Here are just a few ways we can help your agency win grants in 2020
Happy New Year and welcome to 2020! The holidays might be over, but a new year of grants has just begun.
Throughout 2020, grants will be available from a range of federal, state, local, corporate, and non-profit sources. Some grant-writing services might be able to help a church get a new roof or a teacher fund a new project for their school. But when it comes to helping public safety and emergency management agencies write grants, there is no one like us at First Responder Grants.
Here are just a few ways we can help your agency this year:
“secured over $1M in grant monies for my department” — Sgt. J. Kemp, Yuma PD, Arizona “$1.25M to hire 10 new LEOs” — Deb Morrone, Fort Wayne PD, Indiana “$410,199 for new equipment, including Livescan fingerprint machine and KLER records management interface” — Undersheriff Mickey Gruber, Brown County Sheriff, Kansas
Agencies likes these have worked with us to help them with their grant applications, and that help has made a big difference in their departments.
2020 can be your agency’s year in grant winner circles too. Federal, state, non-profit, private-sector grants will soon be opening around the country. If your organization is planning to apply for grants next year, NOW is the time to get in touch with us ensure your spot for grant assistance
FY 2018 AFG and SAFER award rounds are winding down. Fire grants worth millions have been awarded to Fire Service Organizations nationwide.
But what’s next?
Now that awards are wrapping up, it’s time to get ready for FY 2019 fire grants. Application periods haven’t been confirmed yet. What matters far more, though, is that you are getting ready now, so that whenever a grant opens, you are ready to go on your application and narrative.
What does it take to get ready for FY 2019 fire grants? Contact us today to discuss your department, the equipment you need, and how to get ready for any grant.
Grants have their own language and complexity. They’re not always easy to understand. There are rules, details, and requirements that you have to follow to the letter… or else your grant won’t get funded.
Sometimes, though, those confusing grants can get pretty overwhelming. And when that happens, we’re here to help:
Having trouble finding web sites that relate to your state and local government? I wish I had known about this site a long time ago. The State and Local Government Internet directory provides convenient one-stop access to the websites of thousands of state agencies and city and county governments.
This dynamic data analysis tool allows you to generate tables and figures of arrest data from 1980 onward. You can view national arrest estimates, customized either by age and sex or by age group and race, for many offenses. This tool also enables you to view data on local arrests.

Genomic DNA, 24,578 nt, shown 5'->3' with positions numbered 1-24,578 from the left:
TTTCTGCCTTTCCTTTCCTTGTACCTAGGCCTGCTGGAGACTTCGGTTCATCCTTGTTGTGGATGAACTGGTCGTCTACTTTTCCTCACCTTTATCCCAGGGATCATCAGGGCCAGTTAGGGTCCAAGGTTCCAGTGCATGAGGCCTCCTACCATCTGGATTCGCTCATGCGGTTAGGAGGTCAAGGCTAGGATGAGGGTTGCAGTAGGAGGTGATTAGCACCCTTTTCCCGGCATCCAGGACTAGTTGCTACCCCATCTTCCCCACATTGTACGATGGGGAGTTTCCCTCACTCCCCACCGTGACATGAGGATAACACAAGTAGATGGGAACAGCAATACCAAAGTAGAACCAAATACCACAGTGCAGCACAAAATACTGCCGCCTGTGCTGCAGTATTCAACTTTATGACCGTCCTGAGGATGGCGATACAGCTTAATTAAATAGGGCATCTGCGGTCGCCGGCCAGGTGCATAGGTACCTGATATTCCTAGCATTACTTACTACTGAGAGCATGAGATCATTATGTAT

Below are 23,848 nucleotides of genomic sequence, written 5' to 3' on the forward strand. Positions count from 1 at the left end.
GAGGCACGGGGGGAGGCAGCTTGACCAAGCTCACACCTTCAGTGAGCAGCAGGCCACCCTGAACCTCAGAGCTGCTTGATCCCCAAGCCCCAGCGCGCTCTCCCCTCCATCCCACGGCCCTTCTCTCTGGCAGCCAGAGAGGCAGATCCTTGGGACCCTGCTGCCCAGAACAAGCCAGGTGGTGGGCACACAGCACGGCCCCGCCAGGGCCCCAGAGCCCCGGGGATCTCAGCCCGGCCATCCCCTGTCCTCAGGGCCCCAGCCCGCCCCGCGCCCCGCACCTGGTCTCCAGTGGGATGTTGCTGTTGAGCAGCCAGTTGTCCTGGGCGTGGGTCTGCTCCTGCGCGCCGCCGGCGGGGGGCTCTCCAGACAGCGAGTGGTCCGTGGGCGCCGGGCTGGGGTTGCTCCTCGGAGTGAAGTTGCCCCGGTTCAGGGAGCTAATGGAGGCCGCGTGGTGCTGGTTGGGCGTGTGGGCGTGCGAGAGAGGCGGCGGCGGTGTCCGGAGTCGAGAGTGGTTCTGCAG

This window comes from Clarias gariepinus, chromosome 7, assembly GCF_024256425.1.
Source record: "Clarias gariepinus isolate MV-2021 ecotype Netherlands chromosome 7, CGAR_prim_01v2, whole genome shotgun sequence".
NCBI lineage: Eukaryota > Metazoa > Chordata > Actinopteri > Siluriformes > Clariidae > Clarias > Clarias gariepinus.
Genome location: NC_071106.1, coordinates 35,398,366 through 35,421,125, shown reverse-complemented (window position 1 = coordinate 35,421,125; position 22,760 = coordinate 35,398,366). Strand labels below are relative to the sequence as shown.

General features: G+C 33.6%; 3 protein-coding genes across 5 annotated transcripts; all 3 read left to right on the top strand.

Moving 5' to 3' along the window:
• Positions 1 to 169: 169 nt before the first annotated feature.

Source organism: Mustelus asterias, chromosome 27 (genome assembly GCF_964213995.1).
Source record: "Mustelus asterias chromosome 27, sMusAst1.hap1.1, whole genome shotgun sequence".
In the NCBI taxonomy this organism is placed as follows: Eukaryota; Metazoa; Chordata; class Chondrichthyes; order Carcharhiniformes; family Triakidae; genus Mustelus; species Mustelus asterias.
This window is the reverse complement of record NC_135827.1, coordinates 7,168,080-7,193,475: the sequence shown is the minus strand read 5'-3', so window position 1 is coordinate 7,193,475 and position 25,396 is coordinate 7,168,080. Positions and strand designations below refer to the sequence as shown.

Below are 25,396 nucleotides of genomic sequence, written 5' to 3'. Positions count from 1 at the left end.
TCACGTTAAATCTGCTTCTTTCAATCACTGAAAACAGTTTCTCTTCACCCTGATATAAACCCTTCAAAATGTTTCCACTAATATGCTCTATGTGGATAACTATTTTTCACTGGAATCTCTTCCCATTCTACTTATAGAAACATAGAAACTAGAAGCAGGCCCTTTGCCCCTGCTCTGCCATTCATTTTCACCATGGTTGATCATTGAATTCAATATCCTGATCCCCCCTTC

Great site for Juvenile Justice statistical research for your area and for comparisons regarding other geographical areas of the U.S. Data can be viewed in the form of profiles, rankings, or raw data. Created by the Annie E. Casey Foundation, Kids Count has compiled indicators of child well-being from U.S. Census data and other sources, and created an interactive online database.
NIMS Alert 05-17: Refreshed National Incident Management System Release
Compliance with the National Incident Management System (NIMS) can be critical to being eligible–and more competitive–for federal grants. FEMA’s recent refreshed release of NIMS is essential for your department, not just for managing incidents, but to help you with grants.
The updated NIMS is based on FEMA’s review of over 3,000 comments from first responders and public safety agencies. Regardless of the incident, NIMS applies. Use these FEMA resources to put NIMS to work in your agency, or update your implementation:
This year’s active hurricane and fire seasons highlight the importance of working together before, during, and after disasters of all types and sizes. NIMS provides a common, nationwide approach to enable the whole community to work together to manage all threats and hazards.
Through an iterative process of engagement with stakeholders from across the nation, FEMA reviewed more than 3,000 comments to update NIMS guidance and incorporate the collective expertise and experience of the whole community.
Today, FEMA released the refreshed National Incident Management System (NIMS) to ensure that this important guidance continues to reflect the collective expertise of the whole community. NIMS applies to all incidents, regardless of cause, size, location, or complexity.
The refreshed NIMS:
Retains key concepts and principles of the 2004 and 2008 versions of NIMS;
Reflects and incorporates policy updates from lessons learned from exercises and real-world incidents and disasters;
Clarifies the processes and terminology for qualifying, certifying, and credentialing incident personnel, building a foundation for the development of a national qualification system;
Clarifies that NIMS is more than just the Incident Command System (ICS), and that it applies to all incident personnel, from the incident command post to the National Response Coordination Center;
Describes common functions and terminology for staff in Emergency Operations Centers (EOC), while remaining flexible to allow for differing missions, authorities, and resources of EOCs across the nation; and
Explains the relationship among ICS, EOCs, and senior leaders/policy groups.
FEMA will host a series of 60-minute webinars to discuss the updates in the refreshed NIMS and answer questions related to NIMS. The webinars will be open to the whole community.